The time has come: You’ve spoken to your parent about coming to live with you, and the big move-in day is here at last. You’re ready to give caregiving at home a shot. But is your home senior-proofed and safe for your parent? Moving your parent in to live with you isn’t as simple as renting a moving van and clearing out a room in your home. Seniors don’t just need special attention and care from seniors helping seniors services. They need to live in a home that’s safe, practical, and most of all accessible. That means you want to minimize the risk of slipping, tripping, and straining in every room and entryway of your home. If you don’t know where to start, that’s okay. All you have to do is take it one project at a time. If you’re looking for ways to get your home ready for your aging parent, here are some places to start.
Make Everything Slip-Proof
When a senior reaches an advanced age, any slip has the potential to become a huge problem. That means that surfaces you might never have thought of as being hazardous, including the tile kitchen or bathroom floor, can become risky places for your senior to travel through each day. In addition to having your senior wear grip slippers or shoes in the house, make sure you invest in bath mats, slip-proof shower mats, rubber kitchen rugs or mats, and even rugs for your hallways or any areas where there’s a wood or tile floor. If you have rugs in place already, make sure they’re securely held in place, either by tacking or by rubber padding. If you’re able to invest in more senior-friendly additions to your home, such as accessibility bars for the shower and toilet, do so. If your senior needs a ramp to travel inside, try installing one in front or by the side entryway. Give your senior room on the first floor even if it means giving up your bedroom and moving the kids into new rooms. When it comes to your aging parent, you want to make everything as comfortable and accessible as possible.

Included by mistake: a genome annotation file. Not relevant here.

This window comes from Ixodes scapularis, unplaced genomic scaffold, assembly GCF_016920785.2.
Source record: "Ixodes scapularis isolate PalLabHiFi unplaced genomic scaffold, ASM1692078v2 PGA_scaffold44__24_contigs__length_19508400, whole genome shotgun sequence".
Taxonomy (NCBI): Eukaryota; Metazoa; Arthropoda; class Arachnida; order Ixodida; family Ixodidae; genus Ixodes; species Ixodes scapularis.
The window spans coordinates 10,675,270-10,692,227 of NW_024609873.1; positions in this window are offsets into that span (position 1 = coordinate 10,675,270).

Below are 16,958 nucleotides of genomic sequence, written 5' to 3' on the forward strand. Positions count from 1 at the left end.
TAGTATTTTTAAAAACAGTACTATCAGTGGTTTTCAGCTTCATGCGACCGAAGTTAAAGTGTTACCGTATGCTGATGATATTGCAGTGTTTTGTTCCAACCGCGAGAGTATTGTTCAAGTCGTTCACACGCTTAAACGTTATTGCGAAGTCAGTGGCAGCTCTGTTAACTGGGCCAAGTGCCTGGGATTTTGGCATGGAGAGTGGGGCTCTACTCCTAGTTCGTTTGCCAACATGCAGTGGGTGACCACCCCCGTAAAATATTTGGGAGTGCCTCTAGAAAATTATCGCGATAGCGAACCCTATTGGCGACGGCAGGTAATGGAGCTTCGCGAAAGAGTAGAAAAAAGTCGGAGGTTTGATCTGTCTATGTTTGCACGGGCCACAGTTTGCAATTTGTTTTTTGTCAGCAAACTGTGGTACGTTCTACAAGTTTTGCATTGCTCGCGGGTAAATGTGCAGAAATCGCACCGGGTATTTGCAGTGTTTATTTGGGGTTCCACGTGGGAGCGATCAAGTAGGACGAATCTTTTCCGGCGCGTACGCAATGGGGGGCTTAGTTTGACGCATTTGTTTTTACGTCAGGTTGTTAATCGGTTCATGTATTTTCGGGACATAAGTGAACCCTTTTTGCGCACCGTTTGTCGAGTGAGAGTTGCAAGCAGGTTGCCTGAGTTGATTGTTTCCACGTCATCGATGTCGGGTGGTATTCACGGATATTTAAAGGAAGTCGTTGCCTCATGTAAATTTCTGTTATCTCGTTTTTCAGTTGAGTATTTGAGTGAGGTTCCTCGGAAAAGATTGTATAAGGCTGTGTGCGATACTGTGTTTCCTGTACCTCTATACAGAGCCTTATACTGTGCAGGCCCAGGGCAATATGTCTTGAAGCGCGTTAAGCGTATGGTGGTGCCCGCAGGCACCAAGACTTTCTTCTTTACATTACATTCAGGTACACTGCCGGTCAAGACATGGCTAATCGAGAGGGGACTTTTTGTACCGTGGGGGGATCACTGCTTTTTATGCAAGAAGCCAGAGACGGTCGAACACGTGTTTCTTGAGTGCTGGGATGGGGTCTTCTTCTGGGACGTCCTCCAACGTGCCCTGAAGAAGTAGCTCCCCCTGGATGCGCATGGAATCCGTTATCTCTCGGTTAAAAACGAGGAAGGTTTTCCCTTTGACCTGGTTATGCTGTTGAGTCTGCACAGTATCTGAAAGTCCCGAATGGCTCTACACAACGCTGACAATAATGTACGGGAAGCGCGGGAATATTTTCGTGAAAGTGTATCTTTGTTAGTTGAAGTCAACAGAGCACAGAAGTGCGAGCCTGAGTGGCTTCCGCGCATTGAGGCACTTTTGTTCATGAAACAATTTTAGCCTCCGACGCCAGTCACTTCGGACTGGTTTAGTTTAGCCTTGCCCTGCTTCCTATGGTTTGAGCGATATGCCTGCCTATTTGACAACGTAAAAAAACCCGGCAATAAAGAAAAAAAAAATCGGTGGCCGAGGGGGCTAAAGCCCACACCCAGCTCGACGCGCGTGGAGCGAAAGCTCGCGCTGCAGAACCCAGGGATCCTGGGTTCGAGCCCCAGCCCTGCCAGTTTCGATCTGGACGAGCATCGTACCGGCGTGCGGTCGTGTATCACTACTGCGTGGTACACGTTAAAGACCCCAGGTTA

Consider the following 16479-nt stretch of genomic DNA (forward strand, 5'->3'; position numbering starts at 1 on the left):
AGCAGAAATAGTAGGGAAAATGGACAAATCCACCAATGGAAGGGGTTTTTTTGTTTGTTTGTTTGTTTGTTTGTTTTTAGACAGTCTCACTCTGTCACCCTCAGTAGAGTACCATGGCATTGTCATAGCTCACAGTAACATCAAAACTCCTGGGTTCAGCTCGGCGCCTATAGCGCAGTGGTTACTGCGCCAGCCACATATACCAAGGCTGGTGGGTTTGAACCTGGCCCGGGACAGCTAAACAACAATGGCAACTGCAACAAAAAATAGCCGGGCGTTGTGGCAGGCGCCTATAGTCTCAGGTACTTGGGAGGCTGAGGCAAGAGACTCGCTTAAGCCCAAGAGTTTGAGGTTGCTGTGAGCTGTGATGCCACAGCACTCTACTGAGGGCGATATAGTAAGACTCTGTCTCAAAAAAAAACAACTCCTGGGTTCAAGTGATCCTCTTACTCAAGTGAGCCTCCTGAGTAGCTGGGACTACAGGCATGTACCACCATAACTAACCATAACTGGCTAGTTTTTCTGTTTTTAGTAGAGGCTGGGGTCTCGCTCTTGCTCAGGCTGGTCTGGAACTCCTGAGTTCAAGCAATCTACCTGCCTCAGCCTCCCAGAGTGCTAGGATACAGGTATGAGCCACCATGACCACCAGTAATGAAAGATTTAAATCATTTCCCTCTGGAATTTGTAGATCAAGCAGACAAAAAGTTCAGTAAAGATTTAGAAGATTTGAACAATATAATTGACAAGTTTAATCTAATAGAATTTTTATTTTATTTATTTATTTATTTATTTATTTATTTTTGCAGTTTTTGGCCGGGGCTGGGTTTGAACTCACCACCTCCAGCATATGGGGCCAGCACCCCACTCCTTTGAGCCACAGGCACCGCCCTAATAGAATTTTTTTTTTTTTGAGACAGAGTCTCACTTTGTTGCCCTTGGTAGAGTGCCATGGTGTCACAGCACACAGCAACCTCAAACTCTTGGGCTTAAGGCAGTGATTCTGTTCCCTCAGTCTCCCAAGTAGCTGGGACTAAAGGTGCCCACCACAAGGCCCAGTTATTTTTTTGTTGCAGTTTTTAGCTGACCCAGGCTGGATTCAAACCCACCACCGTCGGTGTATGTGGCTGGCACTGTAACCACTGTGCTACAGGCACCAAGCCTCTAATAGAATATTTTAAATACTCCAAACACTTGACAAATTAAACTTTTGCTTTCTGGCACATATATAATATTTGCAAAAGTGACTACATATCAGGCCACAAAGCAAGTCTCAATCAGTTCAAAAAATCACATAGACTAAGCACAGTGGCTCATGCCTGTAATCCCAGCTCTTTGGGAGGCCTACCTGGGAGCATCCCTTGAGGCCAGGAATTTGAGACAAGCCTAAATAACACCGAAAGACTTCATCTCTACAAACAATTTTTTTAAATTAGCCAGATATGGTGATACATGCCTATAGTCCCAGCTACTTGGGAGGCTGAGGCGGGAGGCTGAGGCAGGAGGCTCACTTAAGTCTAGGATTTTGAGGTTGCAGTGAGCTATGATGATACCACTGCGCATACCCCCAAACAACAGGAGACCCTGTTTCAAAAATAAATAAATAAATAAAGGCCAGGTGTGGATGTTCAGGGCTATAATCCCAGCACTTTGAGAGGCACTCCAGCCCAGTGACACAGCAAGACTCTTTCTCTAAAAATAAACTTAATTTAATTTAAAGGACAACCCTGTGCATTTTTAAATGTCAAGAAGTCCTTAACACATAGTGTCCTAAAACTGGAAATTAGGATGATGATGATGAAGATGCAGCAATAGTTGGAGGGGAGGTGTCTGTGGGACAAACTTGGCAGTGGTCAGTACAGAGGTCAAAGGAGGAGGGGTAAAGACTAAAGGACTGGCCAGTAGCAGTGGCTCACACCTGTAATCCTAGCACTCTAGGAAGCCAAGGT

Get Rid of Hallway Clutter
You might not think of all those boxes and books piled up in the hallway or at the foot of the stairs as being potentially dangerous to your parent, but during the night or even in the middle of a slip and fall, those obstructions represent a major risk to your parent’s health. Don’t leave your parent with a narrow pathway that causes them to have to duck and dodge things every time they want to leave their room. If your kids leave tons of toys around or if you see dog toys laying in the middle of the hallway, make sure you pick them up and keep everything clear. Talk to your kids about making sure the floors stay uncluttered and do your best to keep large, unwieldy packages and objects off the ground.
Create an Easy Pathway to the Bathroom
No matter how old your parent is, one thing is certain: They’re going to need to make a lot of middle-of-the-night bathroom trips. Even if you’ve installed grab bars and other senior-accessible features in your bathroom, you’ll still need to think about helping them actually get there during the night. That means not only giving your senior a room close to the bathroom but lighting up the path so they won’t have to stumble around in the dark multiple times a night. Installing plug-in nightlights is a good way to do this. You can also get creative and line your hallway with a string of lights to guide the way. Keep the bathroom door open during the night, and think about installing clap lights or motion sensor lights both in the bathroom and in your senior’s room to make things easier.
Make the Kitchen Senior-Friendly
Getting your parent involved in household routines, such as helping with the dishes or cooking family meals, is a great way to keep them active and engaged with the family. However, your usual kitchen tools aren’t always the most senior-friendly. Think about using appliances that are simple to use and have large instructions printed on them. You can make the microwave and toaster more accessible by placing them lower down or in a drawer. Using open cabinets or lazy susans will help your senior get everything they need without a struggle. You’ll also be helping them feel at home around the kitchen even when you’re not around.